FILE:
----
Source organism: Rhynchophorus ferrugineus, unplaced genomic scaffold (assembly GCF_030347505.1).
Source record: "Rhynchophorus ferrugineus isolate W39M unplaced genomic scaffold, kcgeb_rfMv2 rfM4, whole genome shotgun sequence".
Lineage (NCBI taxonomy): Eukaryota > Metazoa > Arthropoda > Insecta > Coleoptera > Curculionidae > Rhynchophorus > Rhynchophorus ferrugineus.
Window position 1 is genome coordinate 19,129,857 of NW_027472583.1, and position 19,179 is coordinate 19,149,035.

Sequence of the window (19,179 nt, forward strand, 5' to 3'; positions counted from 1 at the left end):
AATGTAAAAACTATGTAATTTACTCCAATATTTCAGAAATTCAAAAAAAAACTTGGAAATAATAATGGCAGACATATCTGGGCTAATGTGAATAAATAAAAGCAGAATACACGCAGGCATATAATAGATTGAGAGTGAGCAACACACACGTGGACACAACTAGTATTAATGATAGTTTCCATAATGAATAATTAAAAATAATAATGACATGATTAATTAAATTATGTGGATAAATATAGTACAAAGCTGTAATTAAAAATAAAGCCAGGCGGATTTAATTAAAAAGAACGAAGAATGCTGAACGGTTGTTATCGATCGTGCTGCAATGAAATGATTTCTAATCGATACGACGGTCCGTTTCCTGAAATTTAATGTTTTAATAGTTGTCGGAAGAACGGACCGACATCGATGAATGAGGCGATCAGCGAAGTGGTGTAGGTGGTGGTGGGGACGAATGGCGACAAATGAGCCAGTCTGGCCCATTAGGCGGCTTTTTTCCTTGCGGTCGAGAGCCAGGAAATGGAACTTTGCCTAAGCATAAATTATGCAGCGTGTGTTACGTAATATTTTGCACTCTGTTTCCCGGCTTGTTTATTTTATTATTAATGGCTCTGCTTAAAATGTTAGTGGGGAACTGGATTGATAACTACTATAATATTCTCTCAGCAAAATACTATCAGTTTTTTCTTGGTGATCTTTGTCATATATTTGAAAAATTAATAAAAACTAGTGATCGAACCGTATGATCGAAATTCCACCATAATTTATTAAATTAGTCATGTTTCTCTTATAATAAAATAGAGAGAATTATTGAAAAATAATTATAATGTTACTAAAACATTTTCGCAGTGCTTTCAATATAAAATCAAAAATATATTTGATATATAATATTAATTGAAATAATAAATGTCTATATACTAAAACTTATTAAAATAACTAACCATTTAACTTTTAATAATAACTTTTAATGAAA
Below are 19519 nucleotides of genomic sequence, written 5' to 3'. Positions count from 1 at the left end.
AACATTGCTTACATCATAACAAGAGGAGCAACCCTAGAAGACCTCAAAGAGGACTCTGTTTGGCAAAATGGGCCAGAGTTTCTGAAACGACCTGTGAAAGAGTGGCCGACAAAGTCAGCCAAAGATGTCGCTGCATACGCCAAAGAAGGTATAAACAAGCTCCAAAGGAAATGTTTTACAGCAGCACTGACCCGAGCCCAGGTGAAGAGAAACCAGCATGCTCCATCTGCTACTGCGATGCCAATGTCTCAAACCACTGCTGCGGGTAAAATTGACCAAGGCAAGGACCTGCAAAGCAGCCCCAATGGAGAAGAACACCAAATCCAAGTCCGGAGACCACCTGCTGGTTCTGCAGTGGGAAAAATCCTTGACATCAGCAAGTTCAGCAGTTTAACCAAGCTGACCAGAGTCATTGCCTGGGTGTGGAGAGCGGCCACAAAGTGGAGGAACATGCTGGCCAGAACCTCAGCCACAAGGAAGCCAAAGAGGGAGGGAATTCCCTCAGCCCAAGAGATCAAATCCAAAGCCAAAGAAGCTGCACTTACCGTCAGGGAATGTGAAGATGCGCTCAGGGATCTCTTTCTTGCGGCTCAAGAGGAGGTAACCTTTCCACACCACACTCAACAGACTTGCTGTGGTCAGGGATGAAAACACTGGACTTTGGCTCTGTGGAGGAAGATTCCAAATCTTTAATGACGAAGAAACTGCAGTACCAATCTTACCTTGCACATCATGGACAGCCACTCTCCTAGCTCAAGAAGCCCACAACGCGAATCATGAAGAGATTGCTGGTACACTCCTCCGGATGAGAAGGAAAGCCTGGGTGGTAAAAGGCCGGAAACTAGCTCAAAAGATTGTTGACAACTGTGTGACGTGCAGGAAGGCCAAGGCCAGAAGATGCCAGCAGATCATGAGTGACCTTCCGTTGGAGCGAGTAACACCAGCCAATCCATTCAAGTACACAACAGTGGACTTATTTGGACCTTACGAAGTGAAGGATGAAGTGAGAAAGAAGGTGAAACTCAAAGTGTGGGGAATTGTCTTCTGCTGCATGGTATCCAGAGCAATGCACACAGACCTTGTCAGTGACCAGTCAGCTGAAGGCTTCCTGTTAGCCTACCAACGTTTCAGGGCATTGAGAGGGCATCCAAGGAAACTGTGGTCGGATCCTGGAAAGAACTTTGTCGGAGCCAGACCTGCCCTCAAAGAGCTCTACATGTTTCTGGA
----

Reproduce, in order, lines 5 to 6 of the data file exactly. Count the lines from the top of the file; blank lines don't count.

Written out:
Sequence of the window (19,179 nt, forward strand, 5' to 3'; positions counted from 1 at the left end):
AATGTAAAAACTATGTAATTTACTCCAATATTTCAGAAATTCAAAAAAAAACTTGGAAATAATAATGGCAGACATATCTGGGCTAATGTGAATAAATAAAAGCAGAATACACGCAGGCATATAATAGATTGAGAGTGAGCAACACACACGTGGACACAACTAGTATTAATGATAGTTTCCATAATGAATAATTAAAAATAATAATGACATGATTAATTAAATTATGTGGATAAATATAGTACAAAGCTGTAATTAAAAATAAAGCCAGGCGGATTTAATTAAAAAGAACGAAGAATGCTGAACGGTTGTTATCGATCGTGCTGCAATGAAATGATTTCTAATCGATACGACGGTCCGTTTCCTGAAATTTAATGTTTTAATAGTTGTCGGAAGAACGGACCGACATCGATGAATGAGGCGATCAGCGAAGTGGTGTAGGTGGTGGTGGGGACGAATGGCGACAAATGAGCCAGTCTGGCCCATTAGGCGGCTTTTTTCCTTGCGGTCGAGAGCCAGGAAATGGAACTTTGCCTAAGCATAAATTATGCAGCGTGTGTTACGTAATATTTTGCACTCTGTTTCCCGGCTTGTTTATTTTATTATTAATGGCTCTGCTTAAAATGTTAGTGGGGAACTGGATTGATAACTACTATAATATTCTCTCAGCAAAATACTATCAGTTTTTTCTTGGTGATCTTTGTCATATATTTGAAAAATTAATAAAAACTAGTGATCGAACCGTATGATCGAAATTCCACCATAATTTATTAAATTAGTCATGTTTCTCTTATAATAAAATAGAGAGAATTATTGAAAAATAATTATAATGTTACTAAAACATTTTCGCAGTGCTTTCAATATAAAATCAAAAATATATTTGATATATAATATTAATTGAAATAATAAATGTCTATATACTAAAACTTATTAAAATAACTAACCATTTAACTTTTAATAATAACTTTTAATGAAA